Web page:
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Mrs. Anne BUCHER

Director General of the European Commission, DG Health and Food Safety


Your mission is to ensure safe and healthy food in Europe, what are the means implemented?

“Ensuring safe and healthy food” is not the European Commission’s sole responsibility! Nevertheless, “Europe” in general can be considered as the common link of a chain that goes from production to consumers, “from farm to fork”. This is a key role because Europe intervenes throughout food production, by authorizing, or not, additives, pesticides, GMOs, among others, which are used by producers. Food labeling is also regulated at European level, allowing consumers to be informed about product composition, but also the presence of allergens or, for fresh products, their origin. The key role of economic operators in this chain must be emphasized: it is their responsibility that the products put on sale are healthy. And it is the responsibility of national authorities (the DGCCRF in France for example) to “monitor” this chain at the national level, as well as at the borders of the Union. Europe finally intervenes further down the line if a food alert concerns several Member States.
It is therefore a complex chain, but one where everyone has a role to fulfill.


Is the legislation enacted sufficient?

It is all the more necessary because it covers a multitude of activity types! The numbers speak for themselves. From an economic point of view, the food chain, including production and distribution, is the most “integrated” sector of the internal market: 44 million people are employed in this sector, which exports for nearly 140 billion euros each year, thus constituting one of the European Union’s strong points in international trade.

The challenge we face is twofold: on the one hand, the need to adapt our legislation to new challenges, be they technological or societal, and, on the other hand, the implementation of existing legislation by economic operators and Member States that is not always effective.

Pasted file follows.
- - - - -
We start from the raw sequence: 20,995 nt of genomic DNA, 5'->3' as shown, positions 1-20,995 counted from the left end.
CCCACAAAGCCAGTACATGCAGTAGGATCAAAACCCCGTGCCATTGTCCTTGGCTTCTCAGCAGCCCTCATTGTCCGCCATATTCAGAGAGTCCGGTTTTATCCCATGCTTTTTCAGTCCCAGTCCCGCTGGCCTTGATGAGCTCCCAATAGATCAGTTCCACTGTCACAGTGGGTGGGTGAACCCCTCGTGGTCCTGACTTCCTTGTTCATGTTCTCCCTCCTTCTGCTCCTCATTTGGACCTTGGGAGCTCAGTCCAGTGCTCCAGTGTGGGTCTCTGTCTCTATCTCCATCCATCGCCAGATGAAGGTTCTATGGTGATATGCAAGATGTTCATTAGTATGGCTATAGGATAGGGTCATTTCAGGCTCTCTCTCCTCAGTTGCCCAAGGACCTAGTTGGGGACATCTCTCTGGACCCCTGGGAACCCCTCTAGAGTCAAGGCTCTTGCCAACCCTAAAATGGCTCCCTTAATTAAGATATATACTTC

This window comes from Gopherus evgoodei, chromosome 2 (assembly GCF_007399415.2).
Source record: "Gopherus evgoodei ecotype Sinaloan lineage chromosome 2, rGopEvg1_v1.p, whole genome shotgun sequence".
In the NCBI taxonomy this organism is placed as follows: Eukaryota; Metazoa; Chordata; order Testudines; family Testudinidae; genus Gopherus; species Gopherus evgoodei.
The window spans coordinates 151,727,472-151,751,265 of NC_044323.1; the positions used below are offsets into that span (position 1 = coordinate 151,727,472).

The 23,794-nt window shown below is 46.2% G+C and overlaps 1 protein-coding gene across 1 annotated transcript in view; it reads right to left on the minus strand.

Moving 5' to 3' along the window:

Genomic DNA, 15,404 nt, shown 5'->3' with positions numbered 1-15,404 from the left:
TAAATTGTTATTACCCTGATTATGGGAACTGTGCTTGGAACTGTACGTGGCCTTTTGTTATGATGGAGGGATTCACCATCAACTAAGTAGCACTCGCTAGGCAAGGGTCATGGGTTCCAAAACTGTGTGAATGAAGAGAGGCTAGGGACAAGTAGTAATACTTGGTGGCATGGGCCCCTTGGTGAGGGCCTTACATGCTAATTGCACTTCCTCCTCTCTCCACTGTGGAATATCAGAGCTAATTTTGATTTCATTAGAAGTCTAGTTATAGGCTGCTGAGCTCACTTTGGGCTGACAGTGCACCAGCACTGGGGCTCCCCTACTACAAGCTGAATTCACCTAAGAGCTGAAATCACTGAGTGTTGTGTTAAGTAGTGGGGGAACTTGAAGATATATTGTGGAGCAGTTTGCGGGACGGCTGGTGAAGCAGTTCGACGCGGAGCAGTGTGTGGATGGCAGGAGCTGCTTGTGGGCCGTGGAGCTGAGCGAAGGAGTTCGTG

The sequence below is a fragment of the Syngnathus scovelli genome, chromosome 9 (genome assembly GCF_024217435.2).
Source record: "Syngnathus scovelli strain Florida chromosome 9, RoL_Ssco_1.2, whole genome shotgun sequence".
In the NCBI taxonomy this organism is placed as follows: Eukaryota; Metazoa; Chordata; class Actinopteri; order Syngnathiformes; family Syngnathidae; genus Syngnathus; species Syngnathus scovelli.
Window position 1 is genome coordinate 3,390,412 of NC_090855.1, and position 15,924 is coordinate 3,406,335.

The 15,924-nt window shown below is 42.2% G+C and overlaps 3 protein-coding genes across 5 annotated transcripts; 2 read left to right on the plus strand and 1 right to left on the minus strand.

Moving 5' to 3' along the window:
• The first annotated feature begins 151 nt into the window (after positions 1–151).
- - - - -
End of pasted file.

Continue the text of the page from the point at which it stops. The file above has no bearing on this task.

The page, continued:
The food alert system is 40 years old. Is it efficient and does it respond to the risks of today’s society?

Indeed, the alert system was created in 1979, when trade increased in what was then the European Economic Community, and therefore well before the mad cow crisis that led, in the 2000s, to the implementation of a very detailed legislation in the food sector.

We tend to forget about it, but food insecurity has remained very high for centuries: deaths from food contamination have been in the thousands every year. This is no longer the case today. The last major food crisis in the Union dates back to 2011, when more than 50 people died in Germany following an epidemic due to the presence of eColi on sprouted seeds.

“Zero risk” does not exist, especially as the European food chain is also under the threat of potential fraud, but this alert system is effective. It allows economic operators and Member States to immediately relay any suspicion or alert on products coming from the Union or arriving at our borders. These alerts are followed by withdrawals of the products if necessary, all in the name of the consumer’s safety. It is also an internationally recognized tool.
Consequently, the Union practically has the means to detect and manage food risks.


As a new Commission prepares to take office, what are the major challenges in the years ahead for the food sector?

There are many challenges in this area, starting with the food chain’s sustainability. With a world population that is expected to approach 10 billion by 2050, we already know that it will be necessary to produce 70% more calories in order to feed everybody! At present, food production in the Union accounts for 11% of our greenhouse gas emissions. And even as the world’s leading agricultural power, the Union is wasting a fifth of its production. How can we waste so much food when tens of millions of people in the Union do not have access to a decent meal every day?

In addition to environmental issues, there is increasing consumer demand for an even healthier, animal-friendly diet that is more “understandable” (including more information through labeling or digital tools).

This is why the food issue, via a farm-to-fork strategy, will be one of the key elements of the “Green Deal”, that will soon be proposed by the Commission chaired by Ursula von der Leyen.

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